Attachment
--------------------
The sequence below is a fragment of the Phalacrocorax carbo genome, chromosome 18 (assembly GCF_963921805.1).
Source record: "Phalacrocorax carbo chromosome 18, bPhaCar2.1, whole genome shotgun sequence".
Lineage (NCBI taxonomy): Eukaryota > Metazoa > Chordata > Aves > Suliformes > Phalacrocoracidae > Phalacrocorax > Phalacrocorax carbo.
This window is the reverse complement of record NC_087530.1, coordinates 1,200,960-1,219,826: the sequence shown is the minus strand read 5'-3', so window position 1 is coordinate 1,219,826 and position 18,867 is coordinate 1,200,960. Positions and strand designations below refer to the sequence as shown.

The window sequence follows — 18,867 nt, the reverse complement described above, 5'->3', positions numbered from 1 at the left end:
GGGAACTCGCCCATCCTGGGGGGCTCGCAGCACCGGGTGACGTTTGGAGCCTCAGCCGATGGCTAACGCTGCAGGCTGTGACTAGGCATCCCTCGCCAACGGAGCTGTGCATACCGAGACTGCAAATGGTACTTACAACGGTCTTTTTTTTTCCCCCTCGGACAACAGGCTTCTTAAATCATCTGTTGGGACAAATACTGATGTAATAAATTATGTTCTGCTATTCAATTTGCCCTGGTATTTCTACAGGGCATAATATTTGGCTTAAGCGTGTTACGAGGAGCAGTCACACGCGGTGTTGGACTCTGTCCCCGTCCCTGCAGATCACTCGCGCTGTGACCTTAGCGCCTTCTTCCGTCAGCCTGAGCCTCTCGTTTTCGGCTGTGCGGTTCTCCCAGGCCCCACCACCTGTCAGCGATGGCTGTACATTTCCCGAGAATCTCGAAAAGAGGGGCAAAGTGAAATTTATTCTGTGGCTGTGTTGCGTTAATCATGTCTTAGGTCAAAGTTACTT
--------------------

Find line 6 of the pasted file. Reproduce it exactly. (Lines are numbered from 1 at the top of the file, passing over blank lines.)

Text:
GGGAACTCGCCCATCCTGGGGGGCTCGCAGCACCGGGTGACGTTTGGAGCCTCAGCCGATGGCTAACGCTGCAGGCTGTGACTAGGCATCCCTCGCCAACGGAGCTGTGCATACCGAGACTGCAAATGGTACTTACAACGGTCTTTTTTTTTCCCCCTCGGACAACAGGCTTCTTAAATCATCTGTTGGGACAAATACTGATGTAATAAATTATGTTCTGCTATTCAATTTGCCCTGGTATTTCTACAGGGCATAATATTTGGCTTAAGCGTGTTACGAGGAGCAGTCACACGCGGTGTTGGACTCTGTCCCCGTCCCTGCAGATCACTCGCGCTGTGACCTTAGCGCCTTCTTCCGTCAGCCTGAGCCTCTCGTTTTCGGCTGTGCGGTTCTCCCAGGCCCCACCACCTGTCAGCGATGGCTGTACATTTCCCGAGAATCTCGAAAAGAGGGGCAAAGTGAAATTTATTCTGTGGCTGTGTTGCGTTAATCATGTCTTAGGTCAAAGTTACTT